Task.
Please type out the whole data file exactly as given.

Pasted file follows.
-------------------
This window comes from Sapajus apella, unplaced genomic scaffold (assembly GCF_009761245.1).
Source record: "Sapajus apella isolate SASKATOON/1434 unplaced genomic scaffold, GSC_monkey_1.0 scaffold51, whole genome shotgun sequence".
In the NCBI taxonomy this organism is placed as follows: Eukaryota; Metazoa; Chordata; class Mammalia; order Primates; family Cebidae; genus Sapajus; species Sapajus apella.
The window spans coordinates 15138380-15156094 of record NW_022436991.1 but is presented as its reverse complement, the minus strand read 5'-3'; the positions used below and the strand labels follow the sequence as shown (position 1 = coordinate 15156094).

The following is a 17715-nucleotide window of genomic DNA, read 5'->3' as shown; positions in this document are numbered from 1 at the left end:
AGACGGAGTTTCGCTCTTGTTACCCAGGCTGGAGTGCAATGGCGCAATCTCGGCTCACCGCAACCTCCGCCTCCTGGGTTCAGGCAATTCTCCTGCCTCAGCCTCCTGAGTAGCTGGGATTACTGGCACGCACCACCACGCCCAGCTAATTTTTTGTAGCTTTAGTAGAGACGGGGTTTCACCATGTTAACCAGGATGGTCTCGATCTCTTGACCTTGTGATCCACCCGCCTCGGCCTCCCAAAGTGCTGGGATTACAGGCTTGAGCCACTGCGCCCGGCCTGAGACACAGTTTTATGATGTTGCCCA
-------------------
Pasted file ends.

This window comes from Sapajus apella, unplaced genomic scaffold (assembly GCF_009761245.1).
Source record: "Sapajus apella isolate SASKATOON/1434 unplaced genomic scaffold, GSC_monkey_1.0 scaffold51, whole genome shotgun sequence".
In the NCBI taxonomy this organism is placed as follows: Eukaryota; Metazoa; Chordata; class Mammalia; order Primates; family Cebidae; genus Sapajus; species Sapajus apella.
The window spans coordinates 15138380-15156094 of record NW_022436991.1 but is presented as its reverse complement, the minus strand read 5'-3'; the positions used below and the strand labels follow the sequence as shown (position 1 = coordinate 15156094).

The following is a 17715-nucleotide window of genomic DNA, read 5'->3' as shown; positions in this document are numbered from 1 at the left end:
AGACGGAGTTTCGCTCTTGTTACCCAGGCTGGAGTGCAATGGCGCAATCTCGGCTCACCGCAACCTCCGCCTCCTGGGTTCAGGCAATTCTCCTGCCTCAGCCTCCTGAGTAGCTGGGATTACTGGCACGCACCACCACGCCCAGCTAATTTTTTGTAGCTTTAGTAGAGACGGGGTTTCACCATGTTAACCAGGATGGTCTCGATCTCTTGACCTTGTGATCCACCCGCCTCGGCCTCCCAAAGTGCTGGGATTACAGGCTTGAGCCACTGCGCCCGGCCTGAGACACAGTTTTATGATGTTGCCCA